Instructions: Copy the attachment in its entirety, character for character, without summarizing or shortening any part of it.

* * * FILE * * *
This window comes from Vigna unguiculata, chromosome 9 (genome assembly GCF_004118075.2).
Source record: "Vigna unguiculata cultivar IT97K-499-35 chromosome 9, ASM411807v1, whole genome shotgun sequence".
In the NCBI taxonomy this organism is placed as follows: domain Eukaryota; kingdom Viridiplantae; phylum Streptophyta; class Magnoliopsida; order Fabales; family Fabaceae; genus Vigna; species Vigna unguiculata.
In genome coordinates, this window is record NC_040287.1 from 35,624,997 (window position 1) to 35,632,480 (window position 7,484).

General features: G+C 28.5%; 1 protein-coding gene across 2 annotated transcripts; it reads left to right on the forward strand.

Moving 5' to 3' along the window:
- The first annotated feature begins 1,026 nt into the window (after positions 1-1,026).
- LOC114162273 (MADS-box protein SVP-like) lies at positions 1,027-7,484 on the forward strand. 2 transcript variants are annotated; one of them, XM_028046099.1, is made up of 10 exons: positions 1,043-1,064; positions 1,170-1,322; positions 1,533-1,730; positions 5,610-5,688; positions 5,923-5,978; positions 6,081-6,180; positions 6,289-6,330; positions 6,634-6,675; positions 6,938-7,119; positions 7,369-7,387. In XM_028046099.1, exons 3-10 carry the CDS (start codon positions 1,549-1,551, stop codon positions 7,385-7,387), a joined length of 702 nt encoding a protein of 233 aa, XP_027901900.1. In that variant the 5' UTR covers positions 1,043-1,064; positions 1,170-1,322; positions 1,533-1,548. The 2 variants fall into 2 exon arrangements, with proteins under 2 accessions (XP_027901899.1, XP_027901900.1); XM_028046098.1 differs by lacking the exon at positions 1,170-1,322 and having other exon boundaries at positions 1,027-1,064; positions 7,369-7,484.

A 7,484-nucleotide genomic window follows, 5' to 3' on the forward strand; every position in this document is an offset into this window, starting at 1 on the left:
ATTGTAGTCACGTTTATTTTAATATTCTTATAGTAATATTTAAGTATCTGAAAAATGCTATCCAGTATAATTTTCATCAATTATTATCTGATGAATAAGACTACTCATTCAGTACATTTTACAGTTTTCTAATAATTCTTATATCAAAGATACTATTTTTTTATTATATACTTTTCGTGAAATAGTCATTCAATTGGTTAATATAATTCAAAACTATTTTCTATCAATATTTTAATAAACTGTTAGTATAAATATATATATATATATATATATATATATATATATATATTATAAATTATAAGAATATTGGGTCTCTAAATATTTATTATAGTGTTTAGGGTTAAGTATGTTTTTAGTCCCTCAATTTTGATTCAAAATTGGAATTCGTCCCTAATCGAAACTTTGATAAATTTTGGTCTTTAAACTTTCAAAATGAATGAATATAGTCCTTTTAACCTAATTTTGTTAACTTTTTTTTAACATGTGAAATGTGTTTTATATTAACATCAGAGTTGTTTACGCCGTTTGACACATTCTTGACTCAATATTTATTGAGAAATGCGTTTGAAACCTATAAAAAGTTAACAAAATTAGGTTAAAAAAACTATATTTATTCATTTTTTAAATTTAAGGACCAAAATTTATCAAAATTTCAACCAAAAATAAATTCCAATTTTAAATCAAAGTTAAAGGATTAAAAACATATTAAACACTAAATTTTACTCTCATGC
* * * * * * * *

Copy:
This window comes from Vigna unguiculata, chromosome 9 (genome assembly GCF_004118075.2).
Source record: "Vigna unguiculata cultivar IT97K-499-35 chromosome 9, ASM411807v1, whole genome shotgun sequence".
In the NCBI taxonomy this organism is placed as follows: domain Eukaryota; kingdom Viridiplantae; phylum Streptophyta; class Magnoliopsida; order Fabales; family Fabaceae; genus Vigna; species Vigna unguiculata.
In genome coordinates, this window is record NC_040287.1 from 35,624,997 (window position 1) to 35,632,480 (window position 7,484).

General features: G+C 28.5%; 1 protein-coding gene across 2 annotated transcripts; it reads left to right on the forward strand.

Moving 5' to 3' along the window:
- The first annotated feature begins 1,026 nt into the window (after positions 1-1,026).
- LOC114162273 (MADS-box protein SVP-like) lies at positions 1,027-7,484 on the forward strand. 2 transcript variants are annotated; one of them, XM_028046099.1, is made up of 10 exons: positions 1,043-1,064; positions 1,170-1,322; positions 1,533-1,730; positions 5,610-5,688; positions 5,923-5,978; positions 6,081-6,180; positions 6,289-6,330; positions 6,634-6,675; positions 6,938-7,119; positions 7,369-7,387. In XM_028046099.1, exons 3-10 carry the CDS (start codon positions 1,549-1,551, stop codon positions 7,385-7,387), a joined length of 702 nt encoding a protein of 233 aa, XP_027901900.1. In that variant the 5' UTR covers positions 1,043-1,064; positions 1,170-1,322; positions 1,533-1,548. The 2 variants fall into 2 exon arrangements, with proteins under 2 accessions (XP_027901899.1, XP_027901900.1); XM_028046098.1 differs by lacking the exon at positions 1,170-1,322 and having other exon boundaries at positions 1,027-1,064; positions 7,369-7,484.

A 7,484-nucleotide genomic window follows, 5' to 3' on the forward strand; every position in this document is an offset into this window, starting at 1 on the left:
ATTGTAGTCACGTTTATTTTAATATTCTTATAGTAATATTTAAGTATCTGAAAAATGCTATCCAGTATAATTTTCATCAATTATTATCTGATGAATAAGACTACTCATTCAGTACATTTTACAGTTTTCTAATAATTCTTATATCAAAGATACTATTTTTTTATTATATACTTTTCGTGAAATAGTCATTCAATTGGTTAATATAATTCAAAACTATTTTCTATCAATATTTTAATAAACTGTTAGTATAAATATATATATATATATATATATATATATATATATATATTATAAATTATAAGAATATTGGGTCTCTAAATATTTATTATAGTGTTTAGGGTTAAGTATGTTTTTAGTCCCTCAATTTTGATTCAAAATTGGAATTCGTCCCTAATCGAAACTTTGATAAATTTTGGTCTTTAAACTTTCAAAATGAATGAATATAGTCCTTTTAACCTAATTTTGTTAACTTTTTTTTAACATGTGAAATGTGTTTTATATTAACATCAGAGTTGTTTACGCCGTTTGACACATTCTTGACTCAATATTTATTGAGAAATGCGTTTGAAACCTATAAAAAGTTAACAAAATTAGGTTAAAAAAACTATATTTATTCATTTTTTAAATTTAAGGACCAAAATTTATCAAAATTTCAACCAAAAATAAATTCCAATTTTAAATCAAAGTTAAAGGATTAAAAACATATTAAACACTAAATTTTACTCTCATGC